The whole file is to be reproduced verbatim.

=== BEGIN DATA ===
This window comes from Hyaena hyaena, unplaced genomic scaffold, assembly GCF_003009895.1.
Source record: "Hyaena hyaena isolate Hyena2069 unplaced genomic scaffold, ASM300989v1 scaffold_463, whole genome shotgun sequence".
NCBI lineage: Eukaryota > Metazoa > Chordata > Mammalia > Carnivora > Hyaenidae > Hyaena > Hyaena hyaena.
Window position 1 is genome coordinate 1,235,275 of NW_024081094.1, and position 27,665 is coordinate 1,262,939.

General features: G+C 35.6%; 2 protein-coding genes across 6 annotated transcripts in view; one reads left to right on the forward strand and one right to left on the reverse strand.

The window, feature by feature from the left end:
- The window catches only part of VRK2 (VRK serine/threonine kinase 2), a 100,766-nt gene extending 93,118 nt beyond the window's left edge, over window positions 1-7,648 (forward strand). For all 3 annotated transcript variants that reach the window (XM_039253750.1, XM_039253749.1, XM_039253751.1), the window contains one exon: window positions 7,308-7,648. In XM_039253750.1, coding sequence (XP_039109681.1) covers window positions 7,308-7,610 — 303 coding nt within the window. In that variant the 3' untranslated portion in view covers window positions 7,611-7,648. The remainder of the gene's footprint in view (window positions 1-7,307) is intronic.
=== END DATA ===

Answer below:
This window comes from Hyaena hyaena, unplaced genomic scaffold, assembly GCF_003009895.1.
Source record: "Hyaena hyaena isolate Hyena2069 unplaced genomic scaffold, ASM300989v1 scaffold_463, whole genome shotgun sequence".
NCBI lineage: Eukaryota > Metazoa > Chordata > Mammalia > Carnivora > Hyaenidae > Hyaena > Hyaena hyaena.
Window position 1 is genome coordinate 1,235,275 of NW_024081094.1, and position 27,665 is coordinate 1,262,939.

General features: G+C 35.6%; 2 protein-coding genes across 6 annotated transcripts in view; one reads left to right on the forward strand and one right to left on the reverse strand.

The window, feature by feature from the left end:
- The window catches only part of VRK2 (VRK serine/threonine kinase 2), a 100,766-nt gene extending 93,118 nt beyond the window's left edge, over window positions 1-7,648 (forward strand). For all 3 annotated transcript variants that reach the window (XM_039253750.1, XM_039253749.1, XM_039253751.1), the window contains one exon: window positions 7,308-7,648. In XM_039253750.1, coding sequence (XP_039109681.1) covers window positions 7,308-7,610 — 303 coding nt within the window. In that variant the 3' untranslated portion in view covers window positions 7,611-7,648. The remainder of the gene's footprint in view (window positions 1-7,307) is intronic.